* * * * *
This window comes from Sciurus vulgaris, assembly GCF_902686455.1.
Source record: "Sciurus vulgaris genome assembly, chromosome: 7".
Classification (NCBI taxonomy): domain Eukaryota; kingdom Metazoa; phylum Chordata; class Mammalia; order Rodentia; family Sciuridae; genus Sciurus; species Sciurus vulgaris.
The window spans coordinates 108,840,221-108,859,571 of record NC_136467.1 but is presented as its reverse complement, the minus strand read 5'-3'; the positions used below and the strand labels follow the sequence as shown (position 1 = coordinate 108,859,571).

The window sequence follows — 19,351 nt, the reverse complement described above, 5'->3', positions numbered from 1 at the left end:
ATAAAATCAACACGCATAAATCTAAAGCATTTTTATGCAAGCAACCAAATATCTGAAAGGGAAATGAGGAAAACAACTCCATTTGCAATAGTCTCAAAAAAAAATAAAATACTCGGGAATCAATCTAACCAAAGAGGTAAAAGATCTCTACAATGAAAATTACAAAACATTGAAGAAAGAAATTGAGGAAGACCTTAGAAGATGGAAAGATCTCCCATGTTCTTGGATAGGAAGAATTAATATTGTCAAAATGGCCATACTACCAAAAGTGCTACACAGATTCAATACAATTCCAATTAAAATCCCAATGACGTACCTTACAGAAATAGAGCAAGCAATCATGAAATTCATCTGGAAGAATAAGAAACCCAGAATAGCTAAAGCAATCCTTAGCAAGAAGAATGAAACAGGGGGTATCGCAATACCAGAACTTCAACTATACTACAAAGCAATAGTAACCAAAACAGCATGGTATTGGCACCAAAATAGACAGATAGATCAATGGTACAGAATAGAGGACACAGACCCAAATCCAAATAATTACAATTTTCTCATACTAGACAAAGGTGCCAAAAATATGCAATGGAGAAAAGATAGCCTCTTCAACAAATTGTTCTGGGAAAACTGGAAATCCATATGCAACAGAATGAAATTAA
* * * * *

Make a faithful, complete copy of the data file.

This window comes from Sciurus vulgaris, assembly GCF_902686455.1.
Source record: "Sciurus vulgaris genome assembly, chromosome: 7".
Classification (NCBI taxonomy): domain Eukaryota; kingdom Metazoa; phylum Chordata; class Mammalia; order Rodentia; family Sciuridae; genus Sciurus; species Sciurus vulgaris.
The window spans coordinates 108,840,221-108,859,571 of record NC_136467.1 but is presented as its reverse complement, the minus strand read 5'-3'; the positions used below and the strand labels follow the sequence as shown (position 1 = coordinate 108,859,571).

The window sequence follows — 19,351 nt, the reverse complement described above, 5'->3', positions numbered from 1 at the left end:
ATAAAATCAACACGCATAAATCTAAAGCATTTTTATGCAAGCAACCAAATATCTGAAAGGGAAATGAGGAAAACAACTCCATTTGCAATAGTCTCAAAAAAAAATAAAATACTCGGGAATCAATCTAACCAAAGAGGTAAAAGATCTCTACAATGAAAATTACAAAACATTGAAGAAAGAAATTGAGGAAGACCTTAGAAGATGGAAAGATCTCCCATGTTCTTGGATAGGAAGAATTAATATTGTCAAAATGGCCATACTACCAAAAGTGCTACACAGATTCAATACAATTCCAATTAAAATCCCAATGACGTACCTTACAGAAATAGAGCAAGCAATCATGAAATTCATCTGGAAGAATAAGAAACCCAGAATAGCTAAAGCAATCCTTAGCAAGAAGAATGAAACAGGGGGTATCGCAATACCAGAACTTCAACTATACTACAAAGCAATAGTAACCAAAACAGCATGGTATTGGCACCAAAATAGACAGATAGATCAATGGTACAGAATAGAGGACACAGACCCAAATCCAAATAATTACAATTTTCTCATACTAGACAAAGGTGCCAAAAATATGCAATGGAGAAAAGATAGCCTCTTCAACAAATTGTTCTGGGAAAACTGGAAATCCATATGCAACAGAATGAAATTAA